Z. (SAMUEL) BROCHES (September 15, 1886-January 23, 1977)
He was born in Mohilev (Mogilev) province. His father, Arye-Leyb, was a follower of the Jewish Enlightenment and a medical school graduate, but who saw to it that his children be taught Talmud. His son received a traditional Jewish education as well as a secular one. Late in 1903 he departed for Palestine. There he worked as a stone cutter, a construction worker, a custodian of vineyards, and a fisherman. On the eve of WWI, he left for Paris to study, but because of the war, he had to interrupt his studies. In 1915 he departed for Argentina, where he lived in the colony of Domingez, Entre Ríos Province. In 1917 he arrived in the United States. His literary activities began in 1907. He contributed to Fraynd (Friend), Undzer lebn (Our life), Tsayt (Time) in London, in virtually all the daily newspapers in North America, Idisher zhurnal (Jewish journal) in Toronto, and Tsukunft (Future) and Fraye arbeter shtime (Free voice of labor) in New York. His articles and stories also appeared in translation in Hazman (The time), Hatsfira (The siren), Haolam (The world), Haivri (The Jew), Hamizraḥ (The East), Hamoledet (The homeland), Omer (Speech), Davar (Word), Zemanim (Seasons)—all Hebrew; and in the Yiddish-English Jewish Chronicle and Jewish Advocate (Boston). From 1916 to March 1917, he served (together with Yoysef Mendelson) as editor of the educational-literary weekly newspaper Der kolonist (The colonist) in Domingez, Argentina. Toward the end of WWI, he joined the Jewish Legion. On several occasions, he made trips to Palestine, and stayed there each time for a lengthy period. Among his works: Untern shotn fun khermon (Under the shadow of [Mount] Hermon), stories (New York, 1918), 258 pp.; In eybikn tuml, amerike (Amid eternal noise, America), stories (Warsaw, 1937), 275 pp.; “Di geshikhte fun der yidisher prese in masatshuzets” (The history of the Yiddish press in Massachusetts), in Yorbukh fun amopteyl (Annual from the American branch [of YIVO]), vol. 2 (New York, 1939), 31 pp.; “Der kamf tsvishn ortodoksn un reform-yidn in boston in 19nt y”h” (The struggle between Orthodox and Reform Jews in the nineteenth century), Yivo-bleter (New York) 38 (1954), pp. 146-53. He also published in English two volumes with documents about Jews in America. Recently, he spent a great deal of time in the state of Israel, and there the Hebrew edition of his Untern shotn fun khermon appeared with the title Batsel ḥermon (In the shadow of [Mount] Hermon) (Tel Aviv), 180 pp. He also published Der yardn roysht (The Jordan River thunders) (Warsaw: Bzhoza, 1937), 244 pp., was translated into Hebrew as Hayarden soen (Tel Aviv, 1973, 1974), 286 pp. His large collection of materials on the history of Jews in the United States was donated to the Beit Berl Institute in Israel. Among his pen names: Y. Idelson, A. Sosin, Dixi, A. Mendelson, Abu Salim, and A Fremder, amid others. He was living in Boston. .From 1974 he was living in Israel, and he died in Jerusalem.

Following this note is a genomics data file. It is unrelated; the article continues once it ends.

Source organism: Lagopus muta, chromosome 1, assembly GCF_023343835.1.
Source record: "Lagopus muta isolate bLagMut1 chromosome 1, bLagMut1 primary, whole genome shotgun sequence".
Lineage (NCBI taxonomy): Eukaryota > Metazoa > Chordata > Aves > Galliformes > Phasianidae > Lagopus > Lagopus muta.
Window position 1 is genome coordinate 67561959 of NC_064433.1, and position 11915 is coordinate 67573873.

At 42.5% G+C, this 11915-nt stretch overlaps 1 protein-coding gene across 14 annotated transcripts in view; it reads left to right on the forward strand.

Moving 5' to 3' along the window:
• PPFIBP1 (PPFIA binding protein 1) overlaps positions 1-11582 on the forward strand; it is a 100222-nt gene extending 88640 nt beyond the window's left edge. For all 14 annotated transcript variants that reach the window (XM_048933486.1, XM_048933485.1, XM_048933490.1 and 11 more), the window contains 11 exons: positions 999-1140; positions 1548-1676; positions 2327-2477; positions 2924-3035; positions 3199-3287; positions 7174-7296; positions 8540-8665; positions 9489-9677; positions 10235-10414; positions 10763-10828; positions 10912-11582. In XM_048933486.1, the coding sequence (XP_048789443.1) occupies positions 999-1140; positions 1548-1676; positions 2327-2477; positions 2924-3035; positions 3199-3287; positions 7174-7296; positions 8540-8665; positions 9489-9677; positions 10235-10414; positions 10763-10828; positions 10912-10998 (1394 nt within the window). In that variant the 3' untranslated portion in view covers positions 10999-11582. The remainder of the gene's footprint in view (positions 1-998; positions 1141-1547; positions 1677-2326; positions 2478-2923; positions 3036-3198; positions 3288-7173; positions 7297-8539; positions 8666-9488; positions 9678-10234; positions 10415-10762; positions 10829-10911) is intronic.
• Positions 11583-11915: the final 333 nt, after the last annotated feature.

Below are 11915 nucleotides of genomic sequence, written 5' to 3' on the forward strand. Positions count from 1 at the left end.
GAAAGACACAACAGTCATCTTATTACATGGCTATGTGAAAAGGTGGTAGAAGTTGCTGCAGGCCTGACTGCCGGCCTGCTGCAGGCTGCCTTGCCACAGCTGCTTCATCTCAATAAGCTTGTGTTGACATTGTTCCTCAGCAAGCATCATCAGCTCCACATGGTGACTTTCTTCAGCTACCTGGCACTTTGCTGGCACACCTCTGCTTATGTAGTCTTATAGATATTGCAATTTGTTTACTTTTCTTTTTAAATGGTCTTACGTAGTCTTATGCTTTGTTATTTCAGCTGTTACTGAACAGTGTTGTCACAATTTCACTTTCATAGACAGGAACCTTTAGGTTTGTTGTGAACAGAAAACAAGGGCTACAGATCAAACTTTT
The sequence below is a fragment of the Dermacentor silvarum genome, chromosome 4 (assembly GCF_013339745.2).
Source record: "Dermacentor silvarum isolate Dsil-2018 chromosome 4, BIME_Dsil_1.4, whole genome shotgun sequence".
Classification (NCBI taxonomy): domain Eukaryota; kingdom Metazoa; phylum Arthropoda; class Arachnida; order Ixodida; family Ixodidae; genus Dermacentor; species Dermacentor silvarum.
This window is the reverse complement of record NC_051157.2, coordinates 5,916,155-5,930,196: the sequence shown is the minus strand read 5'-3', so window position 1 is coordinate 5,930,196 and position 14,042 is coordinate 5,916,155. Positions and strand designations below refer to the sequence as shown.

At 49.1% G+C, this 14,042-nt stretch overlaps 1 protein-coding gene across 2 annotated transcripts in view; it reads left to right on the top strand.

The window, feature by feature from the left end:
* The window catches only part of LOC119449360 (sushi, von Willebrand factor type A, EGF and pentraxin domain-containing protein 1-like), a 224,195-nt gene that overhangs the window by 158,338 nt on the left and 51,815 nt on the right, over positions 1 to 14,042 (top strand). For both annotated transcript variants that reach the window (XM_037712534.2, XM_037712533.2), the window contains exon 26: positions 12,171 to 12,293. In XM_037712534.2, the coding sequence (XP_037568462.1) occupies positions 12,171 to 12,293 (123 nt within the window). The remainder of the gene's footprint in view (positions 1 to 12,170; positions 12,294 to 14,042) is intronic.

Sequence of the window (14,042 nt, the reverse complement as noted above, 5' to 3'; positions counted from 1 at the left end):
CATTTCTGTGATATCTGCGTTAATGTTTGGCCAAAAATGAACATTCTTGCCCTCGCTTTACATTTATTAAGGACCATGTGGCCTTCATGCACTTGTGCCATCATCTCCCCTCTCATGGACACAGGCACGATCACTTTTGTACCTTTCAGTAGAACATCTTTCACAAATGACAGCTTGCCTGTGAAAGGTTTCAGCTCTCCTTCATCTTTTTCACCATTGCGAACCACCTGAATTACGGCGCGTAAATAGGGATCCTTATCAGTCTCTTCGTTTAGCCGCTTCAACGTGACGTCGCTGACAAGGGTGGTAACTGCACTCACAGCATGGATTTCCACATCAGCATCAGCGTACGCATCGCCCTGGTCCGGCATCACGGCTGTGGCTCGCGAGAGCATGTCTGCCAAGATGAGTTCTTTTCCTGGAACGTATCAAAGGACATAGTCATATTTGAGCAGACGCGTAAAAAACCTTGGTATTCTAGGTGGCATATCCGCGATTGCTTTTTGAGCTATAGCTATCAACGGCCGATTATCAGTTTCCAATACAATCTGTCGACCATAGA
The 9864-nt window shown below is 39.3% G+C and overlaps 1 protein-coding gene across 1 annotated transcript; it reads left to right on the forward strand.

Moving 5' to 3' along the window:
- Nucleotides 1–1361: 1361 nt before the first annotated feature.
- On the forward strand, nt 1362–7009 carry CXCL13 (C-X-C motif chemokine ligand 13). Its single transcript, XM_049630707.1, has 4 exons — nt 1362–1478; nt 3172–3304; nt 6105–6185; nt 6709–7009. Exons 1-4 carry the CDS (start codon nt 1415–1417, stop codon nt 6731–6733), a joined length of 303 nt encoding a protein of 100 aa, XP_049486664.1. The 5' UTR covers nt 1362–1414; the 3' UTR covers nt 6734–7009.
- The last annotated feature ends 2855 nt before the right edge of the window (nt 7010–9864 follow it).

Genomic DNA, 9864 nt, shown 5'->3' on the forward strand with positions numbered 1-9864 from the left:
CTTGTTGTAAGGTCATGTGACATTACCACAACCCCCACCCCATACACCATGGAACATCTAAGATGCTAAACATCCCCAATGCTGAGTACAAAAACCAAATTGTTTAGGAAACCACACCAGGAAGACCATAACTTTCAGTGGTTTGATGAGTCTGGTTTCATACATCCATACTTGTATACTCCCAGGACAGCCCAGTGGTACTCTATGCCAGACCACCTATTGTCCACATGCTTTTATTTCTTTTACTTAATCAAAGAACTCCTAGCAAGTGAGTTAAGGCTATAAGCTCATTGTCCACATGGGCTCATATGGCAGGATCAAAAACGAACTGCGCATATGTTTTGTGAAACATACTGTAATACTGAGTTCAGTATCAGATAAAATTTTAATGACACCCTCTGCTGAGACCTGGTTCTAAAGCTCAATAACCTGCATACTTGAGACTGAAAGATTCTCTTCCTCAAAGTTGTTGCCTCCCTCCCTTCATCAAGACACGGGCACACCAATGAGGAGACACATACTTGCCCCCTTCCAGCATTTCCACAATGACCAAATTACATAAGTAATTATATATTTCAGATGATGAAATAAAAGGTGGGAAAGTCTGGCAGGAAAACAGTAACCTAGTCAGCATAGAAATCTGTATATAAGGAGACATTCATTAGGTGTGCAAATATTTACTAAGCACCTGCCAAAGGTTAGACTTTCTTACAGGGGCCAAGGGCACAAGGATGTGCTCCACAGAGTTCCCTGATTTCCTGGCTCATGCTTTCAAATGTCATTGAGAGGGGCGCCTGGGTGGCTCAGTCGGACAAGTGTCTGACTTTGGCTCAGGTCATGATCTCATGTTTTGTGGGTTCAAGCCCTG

Sources: Zalmen Reyzen, Leksikon, vol. 1; Iser Talush, Yidishe shrayber (Yiddish writers) (New York, 1953), pp. 161-63; Sh. Rozhanski, Dos yidishe gedrukte vort in argentina (The published Yiddish word in Argentina) (Buenos Aires, 1941), p. 192; Z. Vaynper, “Sh. ben-tsiyens hoyz in tel aviv” (Sh. Ben-Zion’s house in Tel Aviv), Morgn-zhurnal (New York) (June 16, 1932); Avrom Reyzen, “Milkhome-yorn” (War years), Tsukunft (New York) (July 1930); Ts. Mintser, “In eybikhn tuml” (Amid eternal noise), Bikher-nayes (Warsaw) (September-October 1938); Mintser, “Der yardn roysht” (The garden rumbles), Bikher-nayes (November-December 1938). See also: Davar (Tel Aviv) (October 13, 1954 and April 19, 1954); Maariv (Tammuz 1946); Omer (December 30, 1954).
[Additional information from: Berl Kagan, comp., Leksikon fun yidish-shraybers (Biographical dictionary of Yiddish writers) (New York, 1986), col. 121.]